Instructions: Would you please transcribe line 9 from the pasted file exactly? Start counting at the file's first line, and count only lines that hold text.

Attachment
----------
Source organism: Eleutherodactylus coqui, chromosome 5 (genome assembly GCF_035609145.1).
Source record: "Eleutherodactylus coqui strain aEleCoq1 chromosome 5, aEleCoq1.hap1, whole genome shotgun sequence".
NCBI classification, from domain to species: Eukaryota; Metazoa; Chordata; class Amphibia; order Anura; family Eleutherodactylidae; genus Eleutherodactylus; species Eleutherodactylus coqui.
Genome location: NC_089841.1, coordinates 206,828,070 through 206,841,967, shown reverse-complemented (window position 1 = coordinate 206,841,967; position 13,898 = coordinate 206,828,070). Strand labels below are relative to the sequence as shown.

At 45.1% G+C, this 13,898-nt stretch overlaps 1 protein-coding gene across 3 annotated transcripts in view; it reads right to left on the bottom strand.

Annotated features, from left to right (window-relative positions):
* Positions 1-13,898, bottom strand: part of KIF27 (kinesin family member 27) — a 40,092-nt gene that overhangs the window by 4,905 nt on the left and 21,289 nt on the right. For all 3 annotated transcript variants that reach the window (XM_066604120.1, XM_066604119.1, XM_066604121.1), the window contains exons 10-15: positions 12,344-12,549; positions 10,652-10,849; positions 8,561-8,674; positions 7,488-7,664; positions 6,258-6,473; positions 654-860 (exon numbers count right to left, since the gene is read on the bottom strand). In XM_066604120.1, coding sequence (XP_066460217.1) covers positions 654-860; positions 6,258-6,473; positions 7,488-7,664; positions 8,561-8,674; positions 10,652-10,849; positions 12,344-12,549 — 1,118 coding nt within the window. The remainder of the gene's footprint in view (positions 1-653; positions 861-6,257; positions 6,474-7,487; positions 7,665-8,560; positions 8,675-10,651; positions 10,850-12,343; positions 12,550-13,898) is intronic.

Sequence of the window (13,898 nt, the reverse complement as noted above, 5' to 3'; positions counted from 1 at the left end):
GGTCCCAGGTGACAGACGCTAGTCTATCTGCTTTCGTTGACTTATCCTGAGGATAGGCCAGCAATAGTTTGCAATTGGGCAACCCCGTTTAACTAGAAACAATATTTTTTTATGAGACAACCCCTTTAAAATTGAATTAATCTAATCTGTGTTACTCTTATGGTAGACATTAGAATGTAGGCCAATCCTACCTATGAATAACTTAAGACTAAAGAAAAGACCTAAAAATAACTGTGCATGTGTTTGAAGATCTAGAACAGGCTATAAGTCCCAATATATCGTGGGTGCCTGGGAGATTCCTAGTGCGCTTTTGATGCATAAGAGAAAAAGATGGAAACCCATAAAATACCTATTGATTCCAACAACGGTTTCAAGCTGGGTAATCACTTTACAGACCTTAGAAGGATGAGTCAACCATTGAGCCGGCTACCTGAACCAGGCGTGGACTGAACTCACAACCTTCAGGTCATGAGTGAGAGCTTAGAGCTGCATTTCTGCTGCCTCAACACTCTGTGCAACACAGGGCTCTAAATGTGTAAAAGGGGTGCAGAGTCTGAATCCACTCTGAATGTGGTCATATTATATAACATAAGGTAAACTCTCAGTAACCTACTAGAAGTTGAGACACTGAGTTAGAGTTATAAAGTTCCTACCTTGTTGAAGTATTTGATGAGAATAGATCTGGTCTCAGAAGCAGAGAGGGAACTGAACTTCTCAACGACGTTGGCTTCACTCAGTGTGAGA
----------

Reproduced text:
GGTCCCAGGTGACAGACGCTAGTCTATCTGCTTTCGTTGACTTATCCTGAGGATAGGCCAGCAATAGTTTGCAATTGGGCAACCCCGTTTAACTAGAAACAATATTTTTTTATGAGACAACCCCTTTAAAATTGAATTAATCTAATCTGTGTTACTCTTATGGTAGACATTAGAATGTAGGCCAATCCTACCTATGAATAACTTAAGACTAAAGAAAAGACCTAAAAATAACTGTGCATGTGTTTGAAGATCTAGAACAGGCTATAAGTCCCAATATATCGTGGGTGCCTGGGAGATTCCTAGTGCGCTTTTGATGCATAAGAGAAAAAGATGGAAACCCATAAAATACCTATTGATTCCAACAACGGTTTCAAGCTGGGTAATCACTTTACAGACCTTAGAAGGATGAGTCAACCATTGAGCCGGCTACCTGAACCAGGCGTGGACTGAACTCACAACCTTCAGGTCATGAGTGAGAGCTTAGAGCTGCATTTCTGCTGCCTCAACACTCTGTGCAACACAGGGCTCTAAATGTGTAAAAGGGGTGCAGAGTCTGAATCCACTCTGAATGTGGTCATATTATATAACATAAGGTAAACTCTCAGTAACCTACTAGAAGTTGAGACACTGAGTTAGAGTTATAAAGTTCCTACCTTGTTGAAGTATTTGATGAGAATAGATCTGGTCTCAGAAGCAGAGAGGGAACTGAACTTCTCAACGACGTTGGCTTCACTCAGTGTGAGA